As anyone who has spent a weekend binging an entire season of Stranger Things or The Marvelous Mrs. Maisel can tell you, society’s consumption of television has shifted dramatically in the last several years. Discovering viewers’ tendency to “binge-watch” several episodes of television in one-sitting, streaming services have begun producing their own original series, releasing entire seasons at once, at all different times of the year. However, along with this shift, the season size has decreased. Whereas a network television show will typically have 22 episodes in a full season, streaming series more frequently have 13 or fewer.
I know what you’re probably thinking…while this may be fun fodder leading up to the Emmy Awards, what does this have to do with the gig economy?
With the shifting size and timing of content release, series producers are experimenting with new ways of staffing their writers’ rooms as well. Last month, Vanity Fair took a look into the emerging trend of “mini-rooms,” a more freelance-centered approach to the traditional television writers’ room. The “mini” in mini-rooms can refer to either the number of writers, the time frame, or both. While the format can vary, a typical mini-room would consist of placing three to five writers in a room together to generate ideas. They might be working together to write a pilot script or generate story arcs for half-a-dozen different ideas. This stands in contrast to a past model where a network would invest in the production of several pilots before deciding which would go to series.
Like with most gig economy arrangements, a mini-room gives writers more flexibility, but also less stability. The concept shifts risk away from networks and production companies who are able to evaluate broader ideas up front before pouring money in production. But proponents of mini-rooms also point out that mini-rooms can shift some risk away from writers as well, who, under the traditional model, sometimes have to wait months (during which they cannot accept other work) to see if the show they’ve committed to is picked up.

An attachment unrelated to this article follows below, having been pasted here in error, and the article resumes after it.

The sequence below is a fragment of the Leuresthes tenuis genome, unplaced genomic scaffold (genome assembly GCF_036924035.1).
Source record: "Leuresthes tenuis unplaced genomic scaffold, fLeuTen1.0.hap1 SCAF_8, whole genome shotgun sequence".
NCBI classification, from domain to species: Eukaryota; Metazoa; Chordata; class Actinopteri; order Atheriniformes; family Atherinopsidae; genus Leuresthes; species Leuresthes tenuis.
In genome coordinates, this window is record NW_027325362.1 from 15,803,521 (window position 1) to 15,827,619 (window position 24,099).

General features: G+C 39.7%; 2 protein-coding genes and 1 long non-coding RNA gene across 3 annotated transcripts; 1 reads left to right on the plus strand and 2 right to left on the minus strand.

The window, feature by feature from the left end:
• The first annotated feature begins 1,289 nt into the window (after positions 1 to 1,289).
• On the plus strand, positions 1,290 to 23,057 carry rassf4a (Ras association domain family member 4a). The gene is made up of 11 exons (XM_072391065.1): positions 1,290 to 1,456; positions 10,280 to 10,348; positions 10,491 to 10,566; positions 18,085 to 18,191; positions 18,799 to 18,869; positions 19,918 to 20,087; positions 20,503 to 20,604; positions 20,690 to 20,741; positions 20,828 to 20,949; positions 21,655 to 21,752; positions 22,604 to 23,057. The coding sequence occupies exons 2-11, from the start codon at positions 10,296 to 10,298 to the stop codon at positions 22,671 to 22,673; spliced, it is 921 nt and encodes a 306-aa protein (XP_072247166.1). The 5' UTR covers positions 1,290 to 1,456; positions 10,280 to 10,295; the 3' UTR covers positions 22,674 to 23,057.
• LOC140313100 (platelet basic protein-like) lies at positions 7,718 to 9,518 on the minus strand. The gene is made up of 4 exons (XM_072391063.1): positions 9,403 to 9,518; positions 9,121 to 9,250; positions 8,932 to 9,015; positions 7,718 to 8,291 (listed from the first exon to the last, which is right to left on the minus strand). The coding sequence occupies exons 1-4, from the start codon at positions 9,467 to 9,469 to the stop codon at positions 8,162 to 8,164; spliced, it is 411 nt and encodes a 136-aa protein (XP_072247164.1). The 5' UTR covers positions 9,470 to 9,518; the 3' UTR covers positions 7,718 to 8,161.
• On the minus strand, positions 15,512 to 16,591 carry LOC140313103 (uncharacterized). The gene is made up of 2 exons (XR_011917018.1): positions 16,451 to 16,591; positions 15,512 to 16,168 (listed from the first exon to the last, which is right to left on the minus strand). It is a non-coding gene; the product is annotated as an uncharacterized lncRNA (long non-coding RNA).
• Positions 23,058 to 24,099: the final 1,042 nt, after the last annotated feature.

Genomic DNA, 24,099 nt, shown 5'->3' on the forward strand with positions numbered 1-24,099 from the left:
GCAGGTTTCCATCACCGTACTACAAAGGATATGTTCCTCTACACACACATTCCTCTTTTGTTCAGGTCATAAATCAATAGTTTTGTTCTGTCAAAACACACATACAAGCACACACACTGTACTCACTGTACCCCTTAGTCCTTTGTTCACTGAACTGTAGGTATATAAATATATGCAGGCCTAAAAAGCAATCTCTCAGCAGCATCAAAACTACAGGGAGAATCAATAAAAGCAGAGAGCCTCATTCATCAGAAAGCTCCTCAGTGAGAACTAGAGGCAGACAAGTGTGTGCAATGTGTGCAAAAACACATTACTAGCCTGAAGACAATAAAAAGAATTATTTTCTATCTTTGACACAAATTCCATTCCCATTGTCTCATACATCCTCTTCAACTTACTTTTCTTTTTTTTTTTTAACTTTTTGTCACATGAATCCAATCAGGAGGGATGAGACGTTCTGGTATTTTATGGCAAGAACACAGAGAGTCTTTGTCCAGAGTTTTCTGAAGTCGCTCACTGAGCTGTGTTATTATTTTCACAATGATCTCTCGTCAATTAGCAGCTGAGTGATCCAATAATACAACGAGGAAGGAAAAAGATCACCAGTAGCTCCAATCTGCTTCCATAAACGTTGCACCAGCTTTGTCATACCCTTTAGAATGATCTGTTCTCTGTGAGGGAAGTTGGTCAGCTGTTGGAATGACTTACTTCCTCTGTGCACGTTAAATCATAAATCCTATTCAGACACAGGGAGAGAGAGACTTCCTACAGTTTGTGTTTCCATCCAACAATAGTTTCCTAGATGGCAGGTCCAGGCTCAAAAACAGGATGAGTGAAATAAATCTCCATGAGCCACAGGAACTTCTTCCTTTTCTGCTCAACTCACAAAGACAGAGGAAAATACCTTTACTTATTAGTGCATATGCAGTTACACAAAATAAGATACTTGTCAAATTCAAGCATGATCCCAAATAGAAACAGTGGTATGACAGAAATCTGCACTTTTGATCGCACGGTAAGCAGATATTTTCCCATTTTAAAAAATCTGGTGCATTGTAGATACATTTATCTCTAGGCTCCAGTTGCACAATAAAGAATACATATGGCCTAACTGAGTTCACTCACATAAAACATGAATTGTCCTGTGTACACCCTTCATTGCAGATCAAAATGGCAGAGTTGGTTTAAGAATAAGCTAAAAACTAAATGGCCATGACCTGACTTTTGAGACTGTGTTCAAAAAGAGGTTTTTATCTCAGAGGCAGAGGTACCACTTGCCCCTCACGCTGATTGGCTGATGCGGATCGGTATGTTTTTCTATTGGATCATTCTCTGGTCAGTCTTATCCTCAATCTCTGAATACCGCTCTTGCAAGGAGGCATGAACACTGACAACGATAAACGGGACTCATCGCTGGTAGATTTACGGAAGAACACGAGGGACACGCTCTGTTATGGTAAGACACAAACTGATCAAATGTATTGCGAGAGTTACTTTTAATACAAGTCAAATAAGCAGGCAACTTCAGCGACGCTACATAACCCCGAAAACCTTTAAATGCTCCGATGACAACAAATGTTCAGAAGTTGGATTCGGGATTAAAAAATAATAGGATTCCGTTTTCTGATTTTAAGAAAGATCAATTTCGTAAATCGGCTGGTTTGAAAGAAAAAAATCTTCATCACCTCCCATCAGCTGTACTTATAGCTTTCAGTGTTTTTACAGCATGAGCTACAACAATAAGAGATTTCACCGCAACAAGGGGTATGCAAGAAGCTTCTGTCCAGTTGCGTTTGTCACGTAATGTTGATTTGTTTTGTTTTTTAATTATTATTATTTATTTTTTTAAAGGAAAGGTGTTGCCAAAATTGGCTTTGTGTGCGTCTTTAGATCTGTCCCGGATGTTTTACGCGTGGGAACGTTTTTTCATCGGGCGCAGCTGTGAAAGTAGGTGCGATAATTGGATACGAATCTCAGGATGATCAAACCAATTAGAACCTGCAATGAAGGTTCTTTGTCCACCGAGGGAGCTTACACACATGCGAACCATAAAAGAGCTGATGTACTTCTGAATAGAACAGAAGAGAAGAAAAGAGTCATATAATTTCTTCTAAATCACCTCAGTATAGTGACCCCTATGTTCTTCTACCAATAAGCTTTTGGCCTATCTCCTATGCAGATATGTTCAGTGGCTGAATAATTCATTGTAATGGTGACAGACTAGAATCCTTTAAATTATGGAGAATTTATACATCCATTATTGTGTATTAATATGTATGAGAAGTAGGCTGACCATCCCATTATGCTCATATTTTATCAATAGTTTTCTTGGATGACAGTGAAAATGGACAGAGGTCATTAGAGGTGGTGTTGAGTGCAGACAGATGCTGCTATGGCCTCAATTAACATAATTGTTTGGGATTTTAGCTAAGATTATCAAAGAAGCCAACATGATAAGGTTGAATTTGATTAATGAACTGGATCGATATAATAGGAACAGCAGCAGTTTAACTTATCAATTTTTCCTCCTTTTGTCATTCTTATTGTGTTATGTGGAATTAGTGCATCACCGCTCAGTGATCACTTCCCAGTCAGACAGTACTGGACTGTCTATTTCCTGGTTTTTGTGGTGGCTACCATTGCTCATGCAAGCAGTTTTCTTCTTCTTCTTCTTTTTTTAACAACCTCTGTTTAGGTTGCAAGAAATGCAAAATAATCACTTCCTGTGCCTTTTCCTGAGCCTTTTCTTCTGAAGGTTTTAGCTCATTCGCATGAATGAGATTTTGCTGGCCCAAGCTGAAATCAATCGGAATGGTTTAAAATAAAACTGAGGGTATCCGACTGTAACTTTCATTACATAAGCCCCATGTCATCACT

Unlike most gig economy gigs, however, mini-rooms may be impacted by union rules. The Writers Guild of America has a Standard Form Freelance Television contract for WGA members and Guild signatory companies. And over a decade ago, the WGA entered into a sideletter agreement with the Alliance of Motion Picture & Television Producers, Inc. related to new media. The WGA has not taken a position on mini-rooms, however, and declined to comment for the Vanity Fair article.
Those businesses in the creative space might want to spend some time considering this concept to determine whether a gig model might work for them. While misclassification and other concerns might still exist (which is why you should always work with counsel before setting up any such arrangement), you might find that the benefits outweigh the risks.